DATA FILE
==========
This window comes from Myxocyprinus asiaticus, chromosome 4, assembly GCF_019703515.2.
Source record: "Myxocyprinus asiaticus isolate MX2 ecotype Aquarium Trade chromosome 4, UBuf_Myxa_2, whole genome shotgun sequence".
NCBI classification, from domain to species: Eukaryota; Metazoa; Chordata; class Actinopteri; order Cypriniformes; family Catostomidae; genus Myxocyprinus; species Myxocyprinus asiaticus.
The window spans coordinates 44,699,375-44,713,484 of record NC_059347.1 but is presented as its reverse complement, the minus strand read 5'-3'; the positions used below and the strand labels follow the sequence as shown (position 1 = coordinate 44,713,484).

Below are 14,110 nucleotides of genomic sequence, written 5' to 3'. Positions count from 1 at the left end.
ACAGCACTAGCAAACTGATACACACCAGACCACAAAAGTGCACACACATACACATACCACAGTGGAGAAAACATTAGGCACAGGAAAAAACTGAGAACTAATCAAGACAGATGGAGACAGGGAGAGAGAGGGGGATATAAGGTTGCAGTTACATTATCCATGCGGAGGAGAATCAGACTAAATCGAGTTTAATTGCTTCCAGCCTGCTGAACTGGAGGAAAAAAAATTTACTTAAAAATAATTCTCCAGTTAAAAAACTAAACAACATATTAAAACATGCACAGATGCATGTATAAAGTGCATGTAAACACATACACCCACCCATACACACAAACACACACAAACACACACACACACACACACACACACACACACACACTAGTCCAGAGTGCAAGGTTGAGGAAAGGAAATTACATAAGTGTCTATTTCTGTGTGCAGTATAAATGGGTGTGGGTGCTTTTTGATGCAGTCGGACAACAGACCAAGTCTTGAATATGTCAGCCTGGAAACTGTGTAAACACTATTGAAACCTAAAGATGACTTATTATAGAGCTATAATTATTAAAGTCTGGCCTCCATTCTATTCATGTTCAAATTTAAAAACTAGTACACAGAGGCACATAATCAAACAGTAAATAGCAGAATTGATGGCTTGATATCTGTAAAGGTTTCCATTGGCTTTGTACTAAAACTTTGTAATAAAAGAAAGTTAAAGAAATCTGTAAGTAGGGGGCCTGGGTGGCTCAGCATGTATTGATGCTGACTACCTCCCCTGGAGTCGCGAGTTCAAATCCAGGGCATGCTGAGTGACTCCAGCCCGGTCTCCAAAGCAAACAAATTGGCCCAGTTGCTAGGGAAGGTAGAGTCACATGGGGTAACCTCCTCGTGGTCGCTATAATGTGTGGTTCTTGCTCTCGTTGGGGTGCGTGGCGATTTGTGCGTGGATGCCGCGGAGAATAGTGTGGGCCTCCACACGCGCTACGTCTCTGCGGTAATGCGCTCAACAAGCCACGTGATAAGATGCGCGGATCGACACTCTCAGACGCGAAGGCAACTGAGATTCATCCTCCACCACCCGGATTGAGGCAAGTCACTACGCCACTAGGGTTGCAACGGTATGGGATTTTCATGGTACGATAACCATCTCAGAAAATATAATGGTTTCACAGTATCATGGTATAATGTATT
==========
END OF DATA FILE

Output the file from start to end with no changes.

This window comes from Myxocyprinus asiaticus, chromosome 4, assembly GCF_019703515.2.
Source record: "Myxocyprinus asiaticus isolate MX2 ecotype Aquarium Trade chromosome 4, UBuf_Myxa_2, whole genome shotgun sequence".
NCBI classification, from domain to species: Eukaryota; Metazoa; Chordata; class Actinopteri; order Cypriniformes; family Catostomidae; genus Myxocyprinus; species Myxocyprinus asiaticus.
The window spans coordinates 44,699,375-44,713,484 of record NC_059347.1 but is presented as its reverse complement, the minus strand read 5'-3'; the positions used below and the strand labels follow the sequence as shown (position 1 = coordinate 44,713,484).

Below are 14,110 nucleotides of genomic sequence, written 5' to 3'. Positions count from 1 at the left end.
ACAGCACTAGCAAACTGATACACACCAGACCACAAAAGTGCACACACATACACATACCACAGTGGAGAAAACATTAGGCACAGGAAAAAACTGAGAACTAATCAAGACAGATGGAGACAGGGAGAGAGAGGGGGATATAAGGTTGCAGTTACATTATCCATGCGGAGGAGAATCAGACTAAATCGAGTTTAATTGCTTCCAGCCTGCTGAACTGGAGGAAAAAAAATTTACTTAAAAATAATTCTCCAGTTAAAAAACTAAACAACATATTAAAACATGCACAGATGCATGTATAAAGTGCATGTAAACACATACACCCACCCATACACACAAACACACACAAACACACACACACACACACACACACACACACACACACTAGTCCAGAGTGCAAGGTTGAGGAAAGGAAATTACATAAGTGTCTATTTCTGTGTGCAGTATAAATGGGTGTGGGTGCTTTTTGATGCAGTCGGACAACAGACCAAGTCTTGAATATGTCAGCCTGGAAACTGTGTAAACACTATTGAAACCTAAAGATGACTTATTATAGAGCTATAATTATTAAAGTCTGGCCTCCATTCTATTCATGTTCAAATTTAAAAACTAGTACACAGAGGCACATAATCAAACAGTAAATAGCAGAATTGATGGCTTGATATCTGTAAAGGTTTCCATTGGCTTTGTACTAAAACTTTGTAATAAAAGAAAGTTAAAGAAATCTGTAAGTAGGGGGCCTGGGTGGCTCAGCATGTATTGATGCTGACTACCTCCCCTGGAGTCGCGAGTTCAAATCCAGGGCATGCTGAGTGACTCCAGCCCGGTCTCCAAAGCAAACAAATTGGCCCAGTTGCTAGGGAAGGTAGAGTCACATGGGGTAACCTCCTCGTGGTCGCTATAATGTGTGGTTCTTGCTCTCGTTGGGGTGCGTGGCGATTTGTGCGTGGATGCCGCGGAGAATAGTGTGGGCCTCCACACGCGCTACGTCTCTGCGGTAATGCGCTCAACAAGCCACGTGATAAGATGCGCGGATCGACACTCTCAGACGCGAAGGCAACTGAGATTCATCCTCCACCACCCGGATTGAGGCAAGTCACTACGCCACTAGGGTTGCAACGGTATGGGATTTTCATGGTACGATAACCATCTCAGAAAATATAATGGTTTCACAGTATCATGGTATAATGTATT